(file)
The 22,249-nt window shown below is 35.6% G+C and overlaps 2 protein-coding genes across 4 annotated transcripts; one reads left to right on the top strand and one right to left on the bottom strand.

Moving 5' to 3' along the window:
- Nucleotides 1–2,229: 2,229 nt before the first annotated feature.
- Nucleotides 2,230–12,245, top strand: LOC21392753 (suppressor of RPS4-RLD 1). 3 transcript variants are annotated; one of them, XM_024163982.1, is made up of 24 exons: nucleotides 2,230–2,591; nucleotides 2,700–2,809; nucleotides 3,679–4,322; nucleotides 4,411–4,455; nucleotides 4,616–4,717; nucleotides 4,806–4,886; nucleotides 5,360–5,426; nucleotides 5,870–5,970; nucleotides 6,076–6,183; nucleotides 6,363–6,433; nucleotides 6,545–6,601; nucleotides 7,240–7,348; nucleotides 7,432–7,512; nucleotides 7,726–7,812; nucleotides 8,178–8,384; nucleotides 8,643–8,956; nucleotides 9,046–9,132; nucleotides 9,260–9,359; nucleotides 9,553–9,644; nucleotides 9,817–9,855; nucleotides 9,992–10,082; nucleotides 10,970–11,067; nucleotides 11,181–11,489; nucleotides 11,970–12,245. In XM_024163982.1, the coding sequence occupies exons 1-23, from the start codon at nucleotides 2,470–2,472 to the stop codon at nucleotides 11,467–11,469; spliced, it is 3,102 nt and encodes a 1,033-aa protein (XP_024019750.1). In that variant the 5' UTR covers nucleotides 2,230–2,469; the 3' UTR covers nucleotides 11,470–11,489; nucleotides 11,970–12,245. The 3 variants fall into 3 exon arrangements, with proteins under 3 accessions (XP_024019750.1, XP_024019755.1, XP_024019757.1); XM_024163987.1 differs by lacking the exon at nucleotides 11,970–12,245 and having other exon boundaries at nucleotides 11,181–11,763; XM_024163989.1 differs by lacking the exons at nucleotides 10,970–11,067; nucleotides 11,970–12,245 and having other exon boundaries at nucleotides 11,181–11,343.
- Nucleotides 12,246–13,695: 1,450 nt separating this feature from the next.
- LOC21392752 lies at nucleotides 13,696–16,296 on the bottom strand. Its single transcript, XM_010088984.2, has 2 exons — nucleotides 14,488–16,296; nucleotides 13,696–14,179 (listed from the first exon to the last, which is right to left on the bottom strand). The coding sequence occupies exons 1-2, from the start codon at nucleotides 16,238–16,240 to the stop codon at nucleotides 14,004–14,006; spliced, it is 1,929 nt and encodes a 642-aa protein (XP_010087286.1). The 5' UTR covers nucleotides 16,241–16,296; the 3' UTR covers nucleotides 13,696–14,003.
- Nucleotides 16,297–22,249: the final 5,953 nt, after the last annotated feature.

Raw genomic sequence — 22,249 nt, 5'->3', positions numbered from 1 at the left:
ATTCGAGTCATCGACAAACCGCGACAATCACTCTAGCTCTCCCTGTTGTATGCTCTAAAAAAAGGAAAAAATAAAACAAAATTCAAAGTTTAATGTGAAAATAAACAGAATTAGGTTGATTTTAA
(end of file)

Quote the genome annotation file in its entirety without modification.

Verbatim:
The 22,249-nt window shown below is 35.6% G+C and overlaps 2 protein-coding genes across 4 annotated transcripts; one reads left to right on the top strand and one right to left on the bottom strand.

Moving 5' to 3' along the window:
- Nucleotides 1–2,229: 2,229 nt before the first annotated feature.
- Nucleotides 2,230–12,245, top strand: LOC21392753 (suppressor of RPS4-RLD 1). 3 transcript variants are annotated; one of them, XM_024163982.1, is made up of 24 exons: nucleotides 2,230–2,591; nucleotides 2,700–2,809; nucleotides 3,679–4,322; nucleotides 4,411–4,455; nucleotides 4,616–4,717; nucleotides 4,806–4,886; nucleotides 5,360–5,426; nucleotides 5,870–5,970; nucleotides 6,076–6,183; nucleotides 6,363–6,433; nucleotides 6,545–6,601; nucleotides 7,240–7,348; nucleotides 7,432–7,512; nucleotides 7,726–7,812; nucleotides 8,178–8,384; nucleotides 8,643–8,956; nucleotides 9,046–9,132; nucleotides 9,260–9,359; nucleotides 9,553–9,644; nucleotides 9,817–9,855; nucleotides 9,992–10,082; nucleotides 10,970–11,067; nucleotides 11,181–11,489; nucleotides 11,970–12,245. In XM_024163982.1, the coding sequence occupies exons 1-23, from the start codon at nucleotides 2,470–2,472 to the stop codon at nucleotides 11,467–11,469; spliced, it is 3,102 nt and encodes a 1,033-aa protein (XP_024019750.1). In that variant the 5' UTR covers nucleotides 2,230–2,469; the 3' UTR covers nucleotides 11,470–11,489; nucleotides 11,970–12,245. The 3 variants fall into 3 exon arrangements, with proteins under 3 accessions (XP_024019750.1, XP_024019755.1, XP_024019757.1); XM_024163987.1 differs by lacking the exon at nucleotides 11,970–12,245 and having other exon boundaries at nucleotides 11,181–11,763; XM_024163989.1 differs by lacking the exons at nucleotides 10,970–11,067; nucleotides 11,970–12,245 and having other exon boundaries at nucleotides 11,181–11,343.
- Nucleotides 12,246–13,695: 1,450 nt separating this feature from the next.
- LOC21392752 lies at nucleotides 13,696–16,296 on the bottom strand. Its single transcript, XM_010088984.2, has 2 exons — nucleotides 14,488–16,296; nucleotides 13,696–14,179 (listed from the first exon to the last, which is right to left on the bottom strand). The coding sequence occupies exons 1-2, from the start codon at nucleotides 16,238–16,240 to the stop codon at nucleotides 14,004–14,006; spliced, it is 1,929 nt and encodes a 642-aa protein (XP_010087286.1). The 5' UTR covers nucleotides 16,241–16,296; the 3' UTR covers nucleotides 13,696–14,003.
- Nucleotides 16,297–22,249: the final 5,953 nt, after the last annotated feature.

Raw genomic sequence — 22,249 nt, 5'->3', positions numbered from 1 at the left:
ATTCGAGTCATCGACAAACCGCGACAATCACTCTAGCTCTCCCTGTTGTATGCTCTAAAAAAAGGAAAAAATAAAACAAAATTCAAAGTTTAATGTGAAAATAAACAGAATTAGGTTGATTTTAA